The role of dairy farming as a driver of the badger cull

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Despite this, badgers continue to be persecuted. In England in 2023, at least 19,570 badgers were culled under government-issues licenses and 20,243 cows were slaughtered. According to the Badger Trust, in some areas of England, the government can’t find any more badgers to kill with ‘minimum kill targets’ being repeatedly missed because badger populations simply aren’t recovering. Disturbingly, an independent report found badgers taking over 5 minutes to die from bullet wounds, blood loss and organ failure raising serious animal welfare concerns. In addition, badgers are not tested for TB before being killed (the government has repeatedly rejected calls for testing and vaccinating badgers) meaning thousands of healthy animals are being needlessly murdered every single year.

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Table produced by the Badger Trust based on data for the 2023 cull period.

The bigger picture

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Animal farming creates conditions that are ideal for the rapid emergence and spread of disease. Huge numbers of highly stressed animals bred for fast growth and high production, who are housed in overcrowded, unsanitary conditions provide the perfect breeding ground for infections.  And it’s not just bovine tuberculosis (bTB): outbreaks of avian flu are more likely in countries, including the UK, who operate large-scale, intensive chicken farming [2,3], while cases of swine flu have increased in line with the intensification of pig farming seen over the past 50 years.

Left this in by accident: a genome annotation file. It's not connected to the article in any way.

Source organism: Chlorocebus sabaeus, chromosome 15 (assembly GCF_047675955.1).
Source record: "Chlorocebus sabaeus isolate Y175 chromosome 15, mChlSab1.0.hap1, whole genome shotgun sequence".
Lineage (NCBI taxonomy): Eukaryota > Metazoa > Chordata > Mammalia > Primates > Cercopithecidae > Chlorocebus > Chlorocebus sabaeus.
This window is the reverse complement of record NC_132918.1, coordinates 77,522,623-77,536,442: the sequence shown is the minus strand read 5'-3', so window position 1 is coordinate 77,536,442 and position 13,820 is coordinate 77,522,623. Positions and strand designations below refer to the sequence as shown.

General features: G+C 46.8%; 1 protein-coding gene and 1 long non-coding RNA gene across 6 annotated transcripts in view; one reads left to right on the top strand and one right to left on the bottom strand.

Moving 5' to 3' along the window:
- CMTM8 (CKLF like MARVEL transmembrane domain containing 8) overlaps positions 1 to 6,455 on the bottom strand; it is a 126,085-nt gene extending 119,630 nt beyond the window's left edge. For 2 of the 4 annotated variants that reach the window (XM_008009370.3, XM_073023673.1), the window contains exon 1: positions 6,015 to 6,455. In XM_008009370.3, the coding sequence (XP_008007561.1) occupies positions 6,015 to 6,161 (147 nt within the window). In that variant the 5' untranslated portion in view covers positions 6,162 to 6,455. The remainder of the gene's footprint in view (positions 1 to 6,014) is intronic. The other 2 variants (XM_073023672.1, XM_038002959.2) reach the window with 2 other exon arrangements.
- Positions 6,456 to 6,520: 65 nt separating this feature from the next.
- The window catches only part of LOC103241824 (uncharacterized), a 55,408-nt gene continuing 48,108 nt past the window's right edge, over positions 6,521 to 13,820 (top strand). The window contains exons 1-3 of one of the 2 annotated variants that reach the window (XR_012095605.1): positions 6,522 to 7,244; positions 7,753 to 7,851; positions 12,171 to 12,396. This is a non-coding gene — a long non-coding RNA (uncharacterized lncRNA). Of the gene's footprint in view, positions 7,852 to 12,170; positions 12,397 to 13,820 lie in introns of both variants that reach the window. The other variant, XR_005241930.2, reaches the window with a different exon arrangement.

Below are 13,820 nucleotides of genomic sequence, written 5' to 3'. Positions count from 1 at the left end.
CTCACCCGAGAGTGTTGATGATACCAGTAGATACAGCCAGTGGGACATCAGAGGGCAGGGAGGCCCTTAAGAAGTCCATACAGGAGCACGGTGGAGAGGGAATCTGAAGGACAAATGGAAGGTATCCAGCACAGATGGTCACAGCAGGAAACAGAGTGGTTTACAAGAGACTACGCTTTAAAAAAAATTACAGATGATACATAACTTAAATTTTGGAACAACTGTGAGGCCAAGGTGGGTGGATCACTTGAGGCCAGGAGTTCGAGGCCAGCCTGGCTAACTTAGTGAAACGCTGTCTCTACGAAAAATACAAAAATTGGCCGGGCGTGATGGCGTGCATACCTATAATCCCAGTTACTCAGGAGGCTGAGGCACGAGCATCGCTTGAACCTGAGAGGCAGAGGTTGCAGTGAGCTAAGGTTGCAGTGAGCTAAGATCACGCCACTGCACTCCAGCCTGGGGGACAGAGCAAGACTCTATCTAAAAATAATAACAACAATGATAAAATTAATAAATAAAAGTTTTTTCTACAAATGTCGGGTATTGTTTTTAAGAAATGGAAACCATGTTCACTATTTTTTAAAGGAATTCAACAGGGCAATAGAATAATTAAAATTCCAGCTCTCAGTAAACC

As long as the relationship between humans and animals is one based on production and profit rather than respect and compassion, animals will continue to suffer – from the cows exploited as milk machines to the scapegoat mass killing of wildlife. Help change this relationship for the better by adopting a cruelty-free, vegan lifestyle today. Find out more.


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[1] Schuck-Paim, C., Alonso, W.J., & Slywitch, E. (2023). Animal welfare and human health. In A, Knight, C. Phillips, & P. Sparks (Eds.), Routledge handbook of animal welfare (pp.321-335). Routledge.

[2] Shortridge, K.F., Peiris, J.S.M., & Guan, Y. (2003). The next influenza pandemic: Lessons from Hong Kong. Journal of Applied Microbiology, 94(1), 70-79.

[3] Greger, M. (2006). Bird flu. New York: Lantern Books.

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